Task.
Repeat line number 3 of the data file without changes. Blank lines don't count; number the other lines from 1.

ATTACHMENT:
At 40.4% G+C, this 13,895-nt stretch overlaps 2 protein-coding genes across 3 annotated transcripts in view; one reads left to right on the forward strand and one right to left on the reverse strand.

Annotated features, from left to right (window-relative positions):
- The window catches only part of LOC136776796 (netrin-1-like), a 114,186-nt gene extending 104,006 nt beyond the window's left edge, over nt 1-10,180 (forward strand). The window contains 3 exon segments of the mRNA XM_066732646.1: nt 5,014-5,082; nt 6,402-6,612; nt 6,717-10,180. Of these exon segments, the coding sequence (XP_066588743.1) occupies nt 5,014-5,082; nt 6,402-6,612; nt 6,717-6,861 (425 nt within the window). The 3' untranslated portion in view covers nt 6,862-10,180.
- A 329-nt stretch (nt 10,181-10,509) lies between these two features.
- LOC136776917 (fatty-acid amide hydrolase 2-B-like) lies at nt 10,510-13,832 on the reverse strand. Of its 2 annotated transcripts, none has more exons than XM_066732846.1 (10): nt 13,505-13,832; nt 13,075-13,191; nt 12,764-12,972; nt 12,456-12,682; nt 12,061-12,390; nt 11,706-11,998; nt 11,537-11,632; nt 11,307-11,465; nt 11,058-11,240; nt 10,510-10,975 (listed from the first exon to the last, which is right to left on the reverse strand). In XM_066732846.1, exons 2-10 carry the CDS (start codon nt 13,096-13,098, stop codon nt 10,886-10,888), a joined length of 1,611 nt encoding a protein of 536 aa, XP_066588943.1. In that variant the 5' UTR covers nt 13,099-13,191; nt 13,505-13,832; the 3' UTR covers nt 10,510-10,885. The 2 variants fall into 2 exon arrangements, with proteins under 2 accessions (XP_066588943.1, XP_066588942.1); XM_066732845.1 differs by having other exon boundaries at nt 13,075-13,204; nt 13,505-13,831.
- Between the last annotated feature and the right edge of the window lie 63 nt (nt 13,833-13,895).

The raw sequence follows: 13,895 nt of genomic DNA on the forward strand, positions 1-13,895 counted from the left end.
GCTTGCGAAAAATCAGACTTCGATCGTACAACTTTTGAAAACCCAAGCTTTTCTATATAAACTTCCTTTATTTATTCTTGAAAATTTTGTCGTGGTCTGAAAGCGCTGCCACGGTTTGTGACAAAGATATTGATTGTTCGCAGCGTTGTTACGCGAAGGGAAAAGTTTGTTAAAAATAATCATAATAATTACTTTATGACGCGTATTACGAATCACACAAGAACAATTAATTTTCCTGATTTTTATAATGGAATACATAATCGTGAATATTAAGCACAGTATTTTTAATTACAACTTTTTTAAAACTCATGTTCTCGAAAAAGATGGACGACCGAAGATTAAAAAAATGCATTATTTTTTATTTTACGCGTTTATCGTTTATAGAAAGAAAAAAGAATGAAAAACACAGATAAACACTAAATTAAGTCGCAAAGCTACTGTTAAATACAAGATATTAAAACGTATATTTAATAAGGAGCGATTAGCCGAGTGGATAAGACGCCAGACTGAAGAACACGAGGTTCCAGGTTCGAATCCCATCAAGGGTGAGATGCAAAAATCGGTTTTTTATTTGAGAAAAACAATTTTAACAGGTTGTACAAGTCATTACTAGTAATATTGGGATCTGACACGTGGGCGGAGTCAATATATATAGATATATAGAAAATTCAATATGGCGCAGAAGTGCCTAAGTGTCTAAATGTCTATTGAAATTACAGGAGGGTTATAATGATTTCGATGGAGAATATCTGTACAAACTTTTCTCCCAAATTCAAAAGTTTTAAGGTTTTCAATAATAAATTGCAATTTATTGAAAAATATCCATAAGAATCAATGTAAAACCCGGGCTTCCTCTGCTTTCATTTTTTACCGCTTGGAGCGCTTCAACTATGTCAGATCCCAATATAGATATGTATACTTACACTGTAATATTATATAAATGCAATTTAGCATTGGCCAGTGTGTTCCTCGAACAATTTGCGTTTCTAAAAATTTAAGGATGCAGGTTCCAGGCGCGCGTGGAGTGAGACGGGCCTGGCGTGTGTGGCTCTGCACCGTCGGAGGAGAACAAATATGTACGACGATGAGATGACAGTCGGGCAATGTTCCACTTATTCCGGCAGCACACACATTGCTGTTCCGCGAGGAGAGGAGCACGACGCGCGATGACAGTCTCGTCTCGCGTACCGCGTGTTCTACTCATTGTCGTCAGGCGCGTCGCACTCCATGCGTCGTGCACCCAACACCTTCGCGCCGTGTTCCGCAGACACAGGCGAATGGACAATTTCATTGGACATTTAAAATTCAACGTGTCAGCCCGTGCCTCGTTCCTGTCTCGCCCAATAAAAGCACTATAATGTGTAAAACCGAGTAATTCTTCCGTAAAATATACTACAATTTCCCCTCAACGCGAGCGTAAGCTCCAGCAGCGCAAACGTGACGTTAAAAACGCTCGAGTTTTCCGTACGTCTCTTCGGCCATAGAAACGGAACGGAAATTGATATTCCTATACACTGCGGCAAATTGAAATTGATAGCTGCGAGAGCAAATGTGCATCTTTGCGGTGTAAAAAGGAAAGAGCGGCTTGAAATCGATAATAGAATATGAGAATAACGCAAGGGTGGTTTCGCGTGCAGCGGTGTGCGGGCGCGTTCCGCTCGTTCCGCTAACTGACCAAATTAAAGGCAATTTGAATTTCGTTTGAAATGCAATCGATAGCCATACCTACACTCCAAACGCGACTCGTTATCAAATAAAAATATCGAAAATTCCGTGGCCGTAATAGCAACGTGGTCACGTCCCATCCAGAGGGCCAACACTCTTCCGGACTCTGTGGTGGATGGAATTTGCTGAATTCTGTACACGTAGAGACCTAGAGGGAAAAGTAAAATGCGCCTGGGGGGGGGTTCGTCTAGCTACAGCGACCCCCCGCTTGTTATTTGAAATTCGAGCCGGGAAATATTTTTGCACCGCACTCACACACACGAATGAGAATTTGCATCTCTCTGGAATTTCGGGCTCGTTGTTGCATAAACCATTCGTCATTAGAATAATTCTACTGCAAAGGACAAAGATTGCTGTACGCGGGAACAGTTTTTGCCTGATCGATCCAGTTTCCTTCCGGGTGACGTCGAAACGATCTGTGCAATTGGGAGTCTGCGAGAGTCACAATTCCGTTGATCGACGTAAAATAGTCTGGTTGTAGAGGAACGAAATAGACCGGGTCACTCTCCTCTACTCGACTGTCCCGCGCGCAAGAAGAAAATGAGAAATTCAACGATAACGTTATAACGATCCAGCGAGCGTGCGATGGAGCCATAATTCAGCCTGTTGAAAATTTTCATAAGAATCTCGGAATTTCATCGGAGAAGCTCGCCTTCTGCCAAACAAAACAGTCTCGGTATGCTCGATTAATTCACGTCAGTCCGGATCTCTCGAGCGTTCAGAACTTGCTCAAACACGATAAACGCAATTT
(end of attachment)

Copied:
- The window catches only part of LOC136776796 (netrin-1-like), a 114,186-nt gene extending 104,006 nt beyond the window's left edge, over nt 1-10,180 (forward strand). The window contains 3 exon segments of the mRNA XM_066732646.1: nt 5,014-5,082; nt 6,402-6,612; nt 6,717-10,180. Of these exon segments, the coding sequence (XP_066588743.1) occupies nt 5,014-5,082; nt 6,402-6,612; nt 6,717-6,861 (425 nt within the window). The 3' untranslated portion in view covers nt 6,862-10,180.